In your story in this week’s issue, “Wide Spot,” a local politician travels to a small town in Montana, where he discovers an old friend from his glory days as a musician. What inspired the subject matter? I lost track of a gifted, reckless friend from California many years ago. Given his hazardous life style, I wondered if he was still living. I had last seen him in a small Montana town, and I visited there recently. When I mentioned his name to a local rancher, he replied, “He’s still here.” This seemed unlikely, but, a few days later, at the checkout counter in a grocery store, I thought the person in front of me looked familiar, though it had been forty years since I’d last seen him. I peered over his shoulder as he wrote a check for his purchases. It was him. Is the town of Wide Spot (or Prairiedale, as it becomes known) based on a particular place in Montana? Or is it emblematic of many places? A little of both. Many prairie towns … [Read more...] about Thomas McGuane on Small-Town America
RED AT THE BONE Is there a more fraught, vilified figure in American letters — in worldwide letters, perhaps — than the mother who abandons a child? To be a mother who goes away, physically or emotionally, is widely considered to be a mother who turns monstrous, a towering figure who inflicts enduring, ne plus ultra pain upon the offspring she leaves behind. But what if that departure isn’t necessarily monstrous; what if the wound of maternal abandonment could be not only alleviated, but also, perhaps, healed by other kinds of love? This possibility underlies Jacqueline Woodson’s much anticipated, profoundly moving novel “Red at the Bone.” Woodson has written more than two dozen books, many of them award-winning; in 2014, she won the National Book Award for young people’s literature for her memoir, “Brown Girl Dreaming.” She is also a four-time National Book Award finalist and a two-time N.A.A.C.P. Image Award winner, a beloved … [Read more...] about A Bluesy, Sweetly Aching New Novel From Jacqueline Woodson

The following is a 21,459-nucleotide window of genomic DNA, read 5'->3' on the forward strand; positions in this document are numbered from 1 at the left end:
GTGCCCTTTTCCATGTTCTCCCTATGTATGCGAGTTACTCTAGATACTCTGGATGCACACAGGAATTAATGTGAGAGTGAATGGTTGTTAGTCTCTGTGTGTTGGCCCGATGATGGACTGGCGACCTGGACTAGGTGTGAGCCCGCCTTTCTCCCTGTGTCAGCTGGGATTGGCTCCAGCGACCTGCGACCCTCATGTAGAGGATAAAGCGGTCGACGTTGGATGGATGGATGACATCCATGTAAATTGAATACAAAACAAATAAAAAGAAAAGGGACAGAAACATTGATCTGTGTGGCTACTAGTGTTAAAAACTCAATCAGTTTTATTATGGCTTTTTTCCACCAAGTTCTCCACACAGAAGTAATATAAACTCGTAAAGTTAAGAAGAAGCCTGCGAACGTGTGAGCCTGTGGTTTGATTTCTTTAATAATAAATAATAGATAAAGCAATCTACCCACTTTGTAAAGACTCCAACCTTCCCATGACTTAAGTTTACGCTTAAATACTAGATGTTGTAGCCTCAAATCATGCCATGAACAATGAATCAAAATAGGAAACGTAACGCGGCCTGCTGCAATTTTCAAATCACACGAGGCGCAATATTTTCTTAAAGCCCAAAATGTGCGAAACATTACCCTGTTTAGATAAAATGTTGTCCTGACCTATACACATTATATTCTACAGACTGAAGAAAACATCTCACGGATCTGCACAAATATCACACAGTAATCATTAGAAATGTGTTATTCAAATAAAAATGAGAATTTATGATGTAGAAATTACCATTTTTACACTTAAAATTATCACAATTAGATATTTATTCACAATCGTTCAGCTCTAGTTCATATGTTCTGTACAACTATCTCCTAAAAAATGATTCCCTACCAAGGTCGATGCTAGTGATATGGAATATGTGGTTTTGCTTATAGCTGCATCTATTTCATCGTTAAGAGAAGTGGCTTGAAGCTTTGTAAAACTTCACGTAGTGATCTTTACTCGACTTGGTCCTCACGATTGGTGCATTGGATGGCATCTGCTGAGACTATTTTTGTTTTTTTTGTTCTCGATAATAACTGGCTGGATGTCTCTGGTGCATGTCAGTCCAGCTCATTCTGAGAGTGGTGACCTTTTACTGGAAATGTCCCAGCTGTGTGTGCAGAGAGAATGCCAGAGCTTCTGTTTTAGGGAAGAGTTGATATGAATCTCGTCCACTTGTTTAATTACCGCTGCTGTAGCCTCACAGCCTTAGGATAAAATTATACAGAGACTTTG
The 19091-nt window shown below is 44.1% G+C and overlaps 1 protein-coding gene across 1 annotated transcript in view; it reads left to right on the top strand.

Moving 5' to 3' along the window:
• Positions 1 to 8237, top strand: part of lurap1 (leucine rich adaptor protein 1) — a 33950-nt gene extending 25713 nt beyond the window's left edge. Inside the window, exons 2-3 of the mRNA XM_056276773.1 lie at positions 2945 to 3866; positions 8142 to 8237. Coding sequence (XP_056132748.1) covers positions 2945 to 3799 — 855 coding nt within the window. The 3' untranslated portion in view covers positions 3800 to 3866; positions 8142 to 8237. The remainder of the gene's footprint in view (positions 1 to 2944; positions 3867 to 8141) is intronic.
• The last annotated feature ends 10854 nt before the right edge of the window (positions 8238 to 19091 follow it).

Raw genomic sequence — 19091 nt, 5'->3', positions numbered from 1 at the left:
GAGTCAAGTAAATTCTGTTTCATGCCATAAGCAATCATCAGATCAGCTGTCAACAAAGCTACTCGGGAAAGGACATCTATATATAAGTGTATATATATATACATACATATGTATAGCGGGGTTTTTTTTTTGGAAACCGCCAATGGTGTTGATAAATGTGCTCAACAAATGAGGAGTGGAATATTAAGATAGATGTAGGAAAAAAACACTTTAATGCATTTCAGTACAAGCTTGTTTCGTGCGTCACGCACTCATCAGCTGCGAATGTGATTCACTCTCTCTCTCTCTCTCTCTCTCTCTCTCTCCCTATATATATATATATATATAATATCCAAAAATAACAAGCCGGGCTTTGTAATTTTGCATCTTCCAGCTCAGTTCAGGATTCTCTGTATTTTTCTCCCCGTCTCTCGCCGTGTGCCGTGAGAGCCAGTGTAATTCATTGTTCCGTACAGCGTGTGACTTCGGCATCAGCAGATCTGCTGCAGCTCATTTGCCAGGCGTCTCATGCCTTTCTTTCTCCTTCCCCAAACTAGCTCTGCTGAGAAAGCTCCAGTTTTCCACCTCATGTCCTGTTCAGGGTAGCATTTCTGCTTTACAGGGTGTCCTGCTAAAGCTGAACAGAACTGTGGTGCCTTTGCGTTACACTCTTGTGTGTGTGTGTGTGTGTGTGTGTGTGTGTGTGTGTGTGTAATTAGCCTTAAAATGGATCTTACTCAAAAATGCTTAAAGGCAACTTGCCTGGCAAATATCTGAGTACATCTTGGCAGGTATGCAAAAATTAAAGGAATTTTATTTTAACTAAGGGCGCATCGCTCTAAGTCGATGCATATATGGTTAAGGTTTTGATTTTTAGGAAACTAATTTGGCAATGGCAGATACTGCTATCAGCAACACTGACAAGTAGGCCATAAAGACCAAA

The career of the French-Canadian writer Marie-Claire Blais had precocious and auspicious beginnings. She published her first novel, “La Belle Bête,” in 1959, when she was just twenty years old. Translated into English by Merloyd Lawrence as “Mad Shadows,” the book is a faintly gothic portrait of a forsaken girl, and her mother’s obsession with her idiot brother—the “beautiful beast” of the title. The novel offers an incisive rendering of family dynamics; it is also disarmingly brutal, with a tragic ending that suggests that all beauty is false and that life’s only truth is suffering. Margaret Atwood, Blais’s exact contemporary, later wrote, “The book made me very uneasy, for more than the obvious reasons: the violence, the murders, suggestions of incest and the hallucinatory intensity of the writing were rare in Canadian literature in those days, but even scarier was the thought that this bloodcurdling fantasy, as … [Read more...] about Will American Readers Ever Catch on to Marie-Claire Blais?
In a recent interview, the writer Malcolm Gladwell said that one of his goals as an author is “to get people to take human psychology seriously and to respect the complexity of human behavior and motivations.” Gladwell, who has been a staff writer at The New Yorker for more than two decades, could offer a master class in the analysis of human behavior and the complexities of our decision-making processes. Over the years, he has written about topics as varied as the neurological causes of violent crime, the evolution of criminal profiling, the invention of the birth-control pill, and the psychology behind religious fanaticism. He has also written six books, including “The Tipping Point” and “Blink.” His latest book, “Talking to Strangers: What We Should Know About the People We Don’t Know,” is a provocative look at the detrimental ways in which we often misconstrue the motivations and intentions of others. This week, we’re … [Read more...] about Sunday Reading: The World of Malcolm Gladwell
1. A Better Man by Louise Penny. The 15th book in the “Chief Inspector Gamache” series. The search for a missing girl is imperiled by rising floodwaters across the province. 2. Where the Crawdads Sing by Delia Owens. A woman who survived alone in the marsh becomes a murder suspect. 3. The Girl Who Lived Twice by David Lagercrantz. Mikael Blomkvist helps Lisbeth Salander put her past behind her in the latest installment of Stieg Larsson’s “Millennium” series. 4. The Dark Side by Danielle Steel. Painful childhood memories surface for Zoe Morgan when she has a child of her own. 5. The Inn by James Patterson and Candice Fox. A former Boston police detective who is now an innkeeper must shield a seaside town from a crew of criminals. 6. One Good Deed by David Baldacci. A World War II veteran on parole must find the real killer in a small town or face going back to jail. 7. The Nickel Boys by Colson Whitehead. Two boys respond to horrors at a Jim Crow-era … [Read more...] about Bestsellers: Sept. 15